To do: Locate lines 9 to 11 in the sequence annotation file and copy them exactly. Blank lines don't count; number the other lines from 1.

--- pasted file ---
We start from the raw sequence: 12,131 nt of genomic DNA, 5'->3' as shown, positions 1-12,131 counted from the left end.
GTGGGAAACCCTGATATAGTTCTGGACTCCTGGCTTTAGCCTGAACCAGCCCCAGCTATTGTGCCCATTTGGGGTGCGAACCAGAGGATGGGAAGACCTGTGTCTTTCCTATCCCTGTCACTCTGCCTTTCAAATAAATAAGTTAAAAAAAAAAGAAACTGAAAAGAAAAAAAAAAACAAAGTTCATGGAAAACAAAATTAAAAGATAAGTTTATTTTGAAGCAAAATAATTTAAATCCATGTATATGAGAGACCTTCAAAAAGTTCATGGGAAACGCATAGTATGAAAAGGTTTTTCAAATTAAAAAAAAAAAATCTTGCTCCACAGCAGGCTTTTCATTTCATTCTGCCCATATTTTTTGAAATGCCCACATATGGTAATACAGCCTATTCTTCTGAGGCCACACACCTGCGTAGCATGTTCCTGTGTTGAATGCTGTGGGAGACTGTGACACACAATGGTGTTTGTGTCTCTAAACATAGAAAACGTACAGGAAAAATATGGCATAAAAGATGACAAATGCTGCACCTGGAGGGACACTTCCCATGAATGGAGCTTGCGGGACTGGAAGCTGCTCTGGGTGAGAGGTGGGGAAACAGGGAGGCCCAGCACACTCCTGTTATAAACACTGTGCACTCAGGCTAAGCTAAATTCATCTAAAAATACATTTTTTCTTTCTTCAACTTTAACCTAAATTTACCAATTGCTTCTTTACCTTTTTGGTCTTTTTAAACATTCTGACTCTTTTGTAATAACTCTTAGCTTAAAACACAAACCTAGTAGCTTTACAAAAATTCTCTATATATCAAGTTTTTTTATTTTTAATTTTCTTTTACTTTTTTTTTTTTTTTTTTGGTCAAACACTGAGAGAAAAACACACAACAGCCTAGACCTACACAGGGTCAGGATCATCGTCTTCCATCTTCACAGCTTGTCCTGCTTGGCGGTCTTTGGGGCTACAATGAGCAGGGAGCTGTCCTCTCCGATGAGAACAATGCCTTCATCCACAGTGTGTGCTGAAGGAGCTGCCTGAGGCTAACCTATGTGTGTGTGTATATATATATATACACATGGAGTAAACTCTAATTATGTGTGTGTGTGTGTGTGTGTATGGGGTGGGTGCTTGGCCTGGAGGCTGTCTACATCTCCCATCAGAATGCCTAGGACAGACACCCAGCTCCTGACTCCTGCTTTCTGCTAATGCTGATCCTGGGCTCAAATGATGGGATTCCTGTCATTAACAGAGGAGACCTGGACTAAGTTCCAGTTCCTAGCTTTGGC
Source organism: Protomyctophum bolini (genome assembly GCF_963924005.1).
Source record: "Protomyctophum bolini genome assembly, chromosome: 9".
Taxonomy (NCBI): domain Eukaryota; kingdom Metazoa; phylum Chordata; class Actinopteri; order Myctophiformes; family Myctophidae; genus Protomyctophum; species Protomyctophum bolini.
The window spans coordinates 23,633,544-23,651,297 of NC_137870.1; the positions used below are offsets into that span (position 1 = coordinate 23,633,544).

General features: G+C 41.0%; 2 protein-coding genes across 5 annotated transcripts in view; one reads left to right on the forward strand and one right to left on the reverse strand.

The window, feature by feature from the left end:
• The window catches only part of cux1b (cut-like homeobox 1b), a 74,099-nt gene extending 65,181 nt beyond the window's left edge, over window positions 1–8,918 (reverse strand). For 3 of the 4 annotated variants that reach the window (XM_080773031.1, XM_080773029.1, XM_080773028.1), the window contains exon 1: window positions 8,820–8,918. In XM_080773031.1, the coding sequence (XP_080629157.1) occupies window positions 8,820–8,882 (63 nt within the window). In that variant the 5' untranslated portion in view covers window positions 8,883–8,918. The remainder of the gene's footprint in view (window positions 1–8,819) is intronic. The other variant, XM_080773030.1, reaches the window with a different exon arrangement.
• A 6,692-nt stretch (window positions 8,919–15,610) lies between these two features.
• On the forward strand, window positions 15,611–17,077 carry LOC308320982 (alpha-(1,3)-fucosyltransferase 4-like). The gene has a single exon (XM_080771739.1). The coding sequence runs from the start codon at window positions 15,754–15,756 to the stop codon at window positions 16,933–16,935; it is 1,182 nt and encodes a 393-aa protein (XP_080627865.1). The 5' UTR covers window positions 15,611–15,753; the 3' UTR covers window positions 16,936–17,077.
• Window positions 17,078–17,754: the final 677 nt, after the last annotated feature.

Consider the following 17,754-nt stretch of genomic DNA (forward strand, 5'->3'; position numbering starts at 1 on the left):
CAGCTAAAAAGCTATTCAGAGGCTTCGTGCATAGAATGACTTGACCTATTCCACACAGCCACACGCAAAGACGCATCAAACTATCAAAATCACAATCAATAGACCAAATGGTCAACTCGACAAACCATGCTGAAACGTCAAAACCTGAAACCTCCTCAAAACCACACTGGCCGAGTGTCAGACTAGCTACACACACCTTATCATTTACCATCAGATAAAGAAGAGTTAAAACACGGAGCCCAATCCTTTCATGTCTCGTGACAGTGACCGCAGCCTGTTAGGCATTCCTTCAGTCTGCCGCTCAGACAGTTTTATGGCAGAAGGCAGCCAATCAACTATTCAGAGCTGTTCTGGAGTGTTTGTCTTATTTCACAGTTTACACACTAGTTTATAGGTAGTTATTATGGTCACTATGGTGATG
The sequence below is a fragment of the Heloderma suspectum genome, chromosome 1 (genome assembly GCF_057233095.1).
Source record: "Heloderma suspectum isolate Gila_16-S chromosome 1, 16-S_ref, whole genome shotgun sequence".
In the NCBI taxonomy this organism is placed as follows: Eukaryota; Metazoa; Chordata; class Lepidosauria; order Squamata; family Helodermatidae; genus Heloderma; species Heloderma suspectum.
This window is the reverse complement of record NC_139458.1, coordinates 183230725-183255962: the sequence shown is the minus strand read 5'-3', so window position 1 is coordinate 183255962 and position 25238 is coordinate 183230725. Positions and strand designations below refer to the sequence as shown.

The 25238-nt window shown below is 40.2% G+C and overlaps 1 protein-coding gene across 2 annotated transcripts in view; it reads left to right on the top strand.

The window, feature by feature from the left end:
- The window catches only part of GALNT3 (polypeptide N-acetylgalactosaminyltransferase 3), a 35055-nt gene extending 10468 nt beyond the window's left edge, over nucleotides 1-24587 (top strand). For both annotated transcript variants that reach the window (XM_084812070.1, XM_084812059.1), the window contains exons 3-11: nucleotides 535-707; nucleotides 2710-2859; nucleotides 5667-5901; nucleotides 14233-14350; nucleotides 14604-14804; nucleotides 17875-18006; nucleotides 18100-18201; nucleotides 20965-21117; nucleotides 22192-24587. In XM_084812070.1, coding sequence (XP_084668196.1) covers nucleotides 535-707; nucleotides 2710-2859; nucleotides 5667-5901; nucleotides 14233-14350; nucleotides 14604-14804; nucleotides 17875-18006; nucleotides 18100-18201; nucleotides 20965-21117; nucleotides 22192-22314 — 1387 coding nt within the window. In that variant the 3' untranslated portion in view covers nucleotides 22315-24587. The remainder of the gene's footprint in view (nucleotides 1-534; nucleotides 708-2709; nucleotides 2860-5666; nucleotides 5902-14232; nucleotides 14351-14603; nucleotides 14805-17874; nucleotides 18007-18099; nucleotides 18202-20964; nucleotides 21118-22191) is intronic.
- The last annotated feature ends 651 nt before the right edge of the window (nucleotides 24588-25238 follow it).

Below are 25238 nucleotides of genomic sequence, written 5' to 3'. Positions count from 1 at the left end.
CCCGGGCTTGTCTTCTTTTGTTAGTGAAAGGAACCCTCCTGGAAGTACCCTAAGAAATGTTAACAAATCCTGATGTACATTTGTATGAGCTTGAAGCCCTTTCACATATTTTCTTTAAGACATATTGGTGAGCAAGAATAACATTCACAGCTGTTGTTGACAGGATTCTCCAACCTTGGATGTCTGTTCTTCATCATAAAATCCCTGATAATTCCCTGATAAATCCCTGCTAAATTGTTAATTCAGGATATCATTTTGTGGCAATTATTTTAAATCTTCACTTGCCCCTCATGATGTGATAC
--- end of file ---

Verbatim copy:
• The window catches only part of cux1b (cut-like homeobox 1b), a 74,099-nt gene extending 65,181 nt beyond the window's left edge, over window positions 1–8,918 (reverse strand). For 3 of the 4 annotated variants that reach the window (XM_080773031.1, XM_080773029.1, XM_080773028.1), the window contains exon 1: window positions 8,820–8,918. In XM_080773031.1, the coding sequence (XP_080629157.1) occupies window positions 8,820–8,882 (63 nt within the window). In that variant the 5' untranslated portion in view covers window positions 8,883–8,918. The remainder of the gene's footprint in view (window positions 1–8,819) is intronic. The other variant, XM_080773030.1, reaches the window with a different exon arrangement.
• A 6,692-nt stretch (window positions 8,919–15,610) lies between these two features.
• On the forward strand, window positions 15,611–17,077 carry LOC308320982 (alpha-(1,3)-fucosyltransferase 4-like). The gene has a single exon (XM_080771739.1). The coding sequence runs from the start codon at window positions 15,754–15,756 to the stop codon at window positions 16,933–16,935; it is 1,182 nt and encodes a 393-aa protein (XP_080627865.1). The 5' UTR covers window positions 15,611–15,753; the 3' UTR covers window positions 16,936–17,077.